The optokinetic apparatus also provides an opportunity to investigate gaze stabilisation in sharks. Most animals move through their environment and must cope with image motion on the retina, or optic flow, which can lead to optic blur. To reduce optic blur, animals use head, eye and/or body movements to stabilise the image on the retina. A failure to stabilise gaze against background movement reduces both perceived contrast as well as spatial resolving power (Land, 1999, 2015). Eye movements can also be used to fixate a moving object on the most sensitive region of the retina (Collewijn, 1977; Frost, 1978; Land, 1999, 2015).

Eye movements in sharks are thought to be controlled through efference copy, a neural mechanism in which a copy of the signal that controls the movement of the tail and body during swimming is sent to the eye muscles, thereby causing eye movements that counteract body rotation (Harris, 1965; Combes et al., 2008; Land, 2015). Sharks have a unique organisation of oculomotor neurones (Graf and Brunken, 1984), suggesting that the optokinetic responses in sharks may differ from other vertebrates. Considering the phylogenetic importance of sharks in that they evolved over 400 million years ago (Miller et al., 2003) and are the oldest living descendants of the first jawed vertebrates, they may represent a phylogenetically conserved design for optokinetic eye movements (Davis et al., 2012). However, to date, no optokinetic responses have been observed in sharks (Masseck and Hoffmann, 2009; Land, 2015). The study species H.portusjacksoni and C.punctatum are the most primitive of the modern sharks (galeomorphs) (Shirai, 1992, 1996; Winchell et al., 2004). Understanding contrast sensitivity, spatial resolving power and gaze stabilisation in these species may therefore provide insights into the origins of visual perception in modern sharks and other contemporary vertebrates.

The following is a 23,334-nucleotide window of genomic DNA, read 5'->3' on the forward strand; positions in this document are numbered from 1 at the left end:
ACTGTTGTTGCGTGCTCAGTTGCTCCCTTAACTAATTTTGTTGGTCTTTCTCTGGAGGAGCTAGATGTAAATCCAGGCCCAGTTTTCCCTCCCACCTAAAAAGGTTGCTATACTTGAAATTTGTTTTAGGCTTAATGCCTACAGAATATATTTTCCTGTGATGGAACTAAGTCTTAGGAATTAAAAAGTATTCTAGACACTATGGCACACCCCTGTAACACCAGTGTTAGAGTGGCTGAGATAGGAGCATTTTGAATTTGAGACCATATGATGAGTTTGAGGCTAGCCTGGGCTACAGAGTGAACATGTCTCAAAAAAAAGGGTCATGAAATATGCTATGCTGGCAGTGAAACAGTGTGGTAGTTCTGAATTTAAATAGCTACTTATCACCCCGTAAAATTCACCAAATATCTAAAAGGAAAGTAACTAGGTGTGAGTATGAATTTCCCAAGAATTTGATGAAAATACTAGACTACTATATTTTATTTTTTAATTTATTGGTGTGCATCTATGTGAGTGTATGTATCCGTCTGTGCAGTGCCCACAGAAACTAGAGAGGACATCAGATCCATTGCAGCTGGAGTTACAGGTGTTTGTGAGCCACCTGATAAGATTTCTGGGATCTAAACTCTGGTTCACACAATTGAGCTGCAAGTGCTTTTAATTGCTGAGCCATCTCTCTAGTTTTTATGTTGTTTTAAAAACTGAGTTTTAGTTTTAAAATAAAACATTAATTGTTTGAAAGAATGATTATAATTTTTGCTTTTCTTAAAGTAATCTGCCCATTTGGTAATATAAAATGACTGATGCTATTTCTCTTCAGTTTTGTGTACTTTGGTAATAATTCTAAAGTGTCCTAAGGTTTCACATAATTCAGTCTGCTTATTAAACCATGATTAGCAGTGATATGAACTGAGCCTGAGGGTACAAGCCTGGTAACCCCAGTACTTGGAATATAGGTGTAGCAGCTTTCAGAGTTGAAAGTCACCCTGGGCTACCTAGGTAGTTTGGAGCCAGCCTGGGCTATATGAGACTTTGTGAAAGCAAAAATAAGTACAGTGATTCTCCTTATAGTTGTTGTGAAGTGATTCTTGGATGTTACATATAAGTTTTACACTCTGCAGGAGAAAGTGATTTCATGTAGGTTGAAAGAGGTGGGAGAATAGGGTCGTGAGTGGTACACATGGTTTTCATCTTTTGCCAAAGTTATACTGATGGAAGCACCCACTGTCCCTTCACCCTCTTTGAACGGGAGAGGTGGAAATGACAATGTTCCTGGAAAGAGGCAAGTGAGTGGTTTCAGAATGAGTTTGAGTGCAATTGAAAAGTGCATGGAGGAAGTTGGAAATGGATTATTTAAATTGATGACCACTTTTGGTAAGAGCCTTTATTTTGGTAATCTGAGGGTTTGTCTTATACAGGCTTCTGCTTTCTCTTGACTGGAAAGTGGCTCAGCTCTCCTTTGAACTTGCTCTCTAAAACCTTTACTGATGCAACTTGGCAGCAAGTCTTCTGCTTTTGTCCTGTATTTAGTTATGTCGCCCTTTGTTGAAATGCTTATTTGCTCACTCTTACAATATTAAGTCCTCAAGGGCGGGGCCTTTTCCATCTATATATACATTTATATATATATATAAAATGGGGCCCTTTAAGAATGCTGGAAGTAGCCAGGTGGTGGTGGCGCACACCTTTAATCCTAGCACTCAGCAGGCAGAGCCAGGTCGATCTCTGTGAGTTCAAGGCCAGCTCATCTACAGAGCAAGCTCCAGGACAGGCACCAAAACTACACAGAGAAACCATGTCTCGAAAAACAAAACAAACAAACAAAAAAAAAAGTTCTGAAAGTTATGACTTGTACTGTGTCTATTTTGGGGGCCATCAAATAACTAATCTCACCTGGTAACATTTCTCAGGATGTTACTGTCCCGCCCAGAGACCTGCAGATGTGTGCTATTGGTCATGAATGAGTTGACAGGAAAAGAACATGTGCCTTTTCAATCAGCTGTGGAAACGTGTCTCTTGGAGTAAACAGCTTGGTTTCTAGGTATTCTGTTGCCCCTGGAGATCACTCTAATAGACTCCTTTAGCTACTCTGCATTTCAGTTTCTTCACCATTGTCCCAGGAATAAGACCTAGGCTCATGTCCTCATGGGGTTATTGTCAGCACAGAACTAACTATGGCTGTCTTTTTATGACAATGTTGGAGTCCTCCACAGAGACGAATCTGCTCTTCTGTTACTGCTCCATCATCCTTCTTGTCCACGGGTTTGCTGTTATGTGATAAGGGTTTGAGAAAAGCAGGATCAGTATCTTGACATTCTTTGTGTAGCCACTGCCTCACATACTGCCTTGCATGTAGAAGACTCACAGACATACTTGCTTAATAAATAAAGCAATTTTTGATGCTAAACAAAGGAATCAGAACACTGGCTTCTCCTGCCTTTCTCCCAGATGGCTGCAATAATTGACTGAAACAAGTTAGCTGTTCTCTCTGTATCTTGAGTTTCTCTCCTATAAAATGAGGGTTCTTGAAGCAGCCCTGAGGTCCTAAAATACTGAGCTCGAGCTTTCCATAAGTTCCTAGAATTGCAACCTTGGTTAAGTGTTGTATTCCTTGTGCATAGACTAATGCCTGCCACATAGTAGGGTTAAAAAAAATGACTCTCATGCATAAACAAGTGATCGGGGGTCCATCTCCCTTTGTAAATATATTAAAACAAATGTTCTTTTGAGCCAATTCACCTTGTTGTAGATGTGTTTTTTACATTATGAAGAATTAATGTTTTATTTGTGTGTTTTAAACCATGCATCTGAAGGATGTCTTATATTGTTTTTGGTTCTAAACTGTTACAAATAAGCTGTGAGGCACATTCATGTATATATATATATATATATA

In this study, eye movements of restrained sharks were measured in response to stimuli simulating different forms of self motion: horizontal motion (translation), vertical motion and rotation around the longitudinal body axis (roll). Eye movements were also measured in free-swimming C. punctatum to assess the effects of restraining the animals and to estimate the impact of motion blur, by calculating the distance at which objects are stabilised on the retina during a swimming cycle.

MATERIALS AND METHODS

Ethics statement and experimental animals